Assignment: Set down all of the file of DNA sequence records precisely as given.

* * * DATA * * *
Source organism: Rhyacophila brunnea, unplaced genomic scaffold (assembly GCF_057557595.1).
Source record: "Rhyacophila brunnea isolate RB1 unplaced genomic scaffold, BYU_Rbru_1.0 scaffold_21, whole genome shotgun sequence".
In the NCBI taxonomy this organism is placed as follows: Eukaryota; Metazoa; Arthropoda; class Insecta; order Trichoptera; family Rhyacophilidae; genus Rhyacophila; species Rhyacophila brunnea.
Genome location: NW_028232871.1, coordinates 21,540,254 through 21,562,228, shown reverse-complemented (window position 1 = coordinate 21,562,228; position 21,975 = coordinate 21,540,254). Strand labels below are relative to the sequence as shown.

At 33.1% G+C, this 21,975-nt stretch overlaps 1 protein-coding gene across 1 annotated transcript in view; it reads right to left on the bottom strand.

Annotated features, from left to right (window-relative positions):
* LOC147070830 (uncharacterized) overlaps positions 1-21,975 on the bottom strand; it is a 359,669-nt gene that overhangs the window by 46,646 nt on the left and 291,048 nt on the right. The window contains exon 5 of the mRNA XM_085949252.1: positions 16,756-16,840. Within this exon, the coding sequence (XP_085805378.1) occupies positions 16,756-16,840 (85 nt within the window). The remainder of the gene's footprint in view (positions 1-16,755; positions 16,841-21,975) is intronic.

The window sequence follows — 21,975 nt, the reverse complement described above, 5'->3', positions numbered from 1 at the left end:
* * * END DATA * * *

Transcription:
Source organism: Rhyacophila brunnea, unplaced genomic scaffold (assembly GCF_057557595.1).
Source record: "Rhyacophila brunnea isolate RB1 unplaced genomic scaffold, BYU_Rbru_1.0 scaffold_21, whole genome shotgun sequence".
In the NCBI taxonomy this organism is placed as follows: Eukaryota; Metazoa; Arthropoda; class Insecta; order Trichoptera; family Rhyacophilidae; genus Rhyacophila; species Rhyacophila brunnea.
Genome location: NW_028232871.1, coordinates 21,540,254 through 21,562,228, shown reverse-complemented (window position 1 = coordinate 21,562,228; position 21,975 = coordinate 21,540,254). Strand labels below are relative to the sequence as shown.

At 33.1% G+C, this 21,975-nt stretch overlaps 1 protein-coding gene across 1 annotated transcript in view; it reads right to left on the bottom strand.

Annotated features, from left to right (window-relative positions):
* LOC147070830 (uncharacterized) overlaps positions 1-21,975 on the bottom strand; it is a 359,669-nt gene that overhangs the window by 46,646 nt on the left and 291,048 nt on the right. The window contains exon 5 of the mRNA XM_085949252.1: positions 16,756-16,840. Within this exon, the coding sequence (XP_085805378.1) occupies positions 16,756-16,840 (85 nt within the window). The remainder of the gene's footprint in view (positions 1-16,755; positions 16,841-21,975) is intronic.

The window sequence follows — 21,975 nt, the reverse complement described above, 5'->3', positions numbered from 1 at the left end: